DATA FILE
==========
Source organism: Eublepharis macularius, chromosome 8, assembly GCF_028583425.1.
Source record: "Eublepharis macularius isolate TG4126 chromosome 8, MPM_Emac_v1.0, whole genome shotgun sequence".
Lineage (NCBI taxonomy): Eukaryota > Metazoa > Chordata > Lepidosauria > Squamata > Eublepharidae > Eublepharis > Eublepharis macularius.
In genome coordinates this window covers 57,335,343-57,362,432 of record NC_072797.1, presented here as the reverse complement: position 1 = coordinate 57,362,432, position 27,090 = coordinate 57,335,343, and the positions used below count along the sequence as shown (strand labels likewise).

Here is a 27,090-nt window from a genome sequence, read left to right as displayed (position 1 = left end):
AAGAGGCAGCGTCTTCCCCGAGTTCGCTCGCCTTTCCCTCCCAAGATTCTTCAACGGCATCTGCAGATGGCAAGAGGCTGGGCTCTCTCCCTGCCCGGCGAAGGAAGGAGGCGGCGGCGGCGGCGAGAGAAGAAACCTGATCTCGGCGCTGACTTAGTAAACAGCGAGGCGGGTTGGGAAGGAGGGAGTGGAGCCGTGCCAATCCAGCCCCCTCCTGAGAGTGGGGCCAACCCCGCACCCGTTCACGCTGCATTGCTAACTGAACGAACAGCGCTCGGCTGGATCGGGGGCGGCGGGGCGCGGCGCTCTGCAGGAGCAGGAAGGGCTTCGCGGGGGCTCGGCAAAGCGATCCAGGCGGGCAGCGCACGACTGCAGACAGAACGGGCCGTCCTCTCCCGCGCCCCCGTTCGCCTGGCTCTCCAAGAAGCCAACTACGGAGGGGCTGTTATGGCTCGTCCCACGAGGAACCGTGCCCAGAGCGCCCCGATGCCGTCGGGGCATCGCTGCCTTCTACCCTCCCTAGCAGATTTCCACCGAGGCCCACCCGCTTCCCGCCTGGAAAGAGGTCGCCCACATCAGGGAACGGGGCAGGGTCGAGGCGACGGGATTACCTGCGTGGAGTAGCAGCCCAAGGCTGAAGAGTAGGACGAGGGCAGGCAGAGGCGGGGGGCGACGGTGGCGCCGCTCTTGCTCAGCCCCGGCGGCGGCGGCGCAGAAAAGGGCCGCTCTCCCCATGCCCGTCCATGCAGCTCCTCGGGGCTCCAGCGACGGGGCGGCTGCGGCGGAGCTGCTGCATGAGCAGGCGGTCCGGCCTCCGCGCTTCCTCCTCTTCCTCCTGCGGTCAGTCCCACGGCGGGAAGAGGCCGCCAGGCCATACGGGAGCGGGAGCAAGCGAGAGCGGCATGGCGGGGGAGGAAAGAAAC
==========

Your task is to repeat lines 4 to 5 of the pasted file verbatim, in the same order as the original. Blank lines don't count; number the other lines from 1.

In genome coordinates this window covers 57,335,343-57,362,432 of record NC_072797.1, presented here as the reverse complement: position 1 = coordinate 57,362,432, position 27,090 = coordinate 57,335,343, and the positions used below count along the sequence as shown (strand labels likewise).

Here is a 27,090-nt window from a genome sequence, read left to right as displayed (position 1 = left end):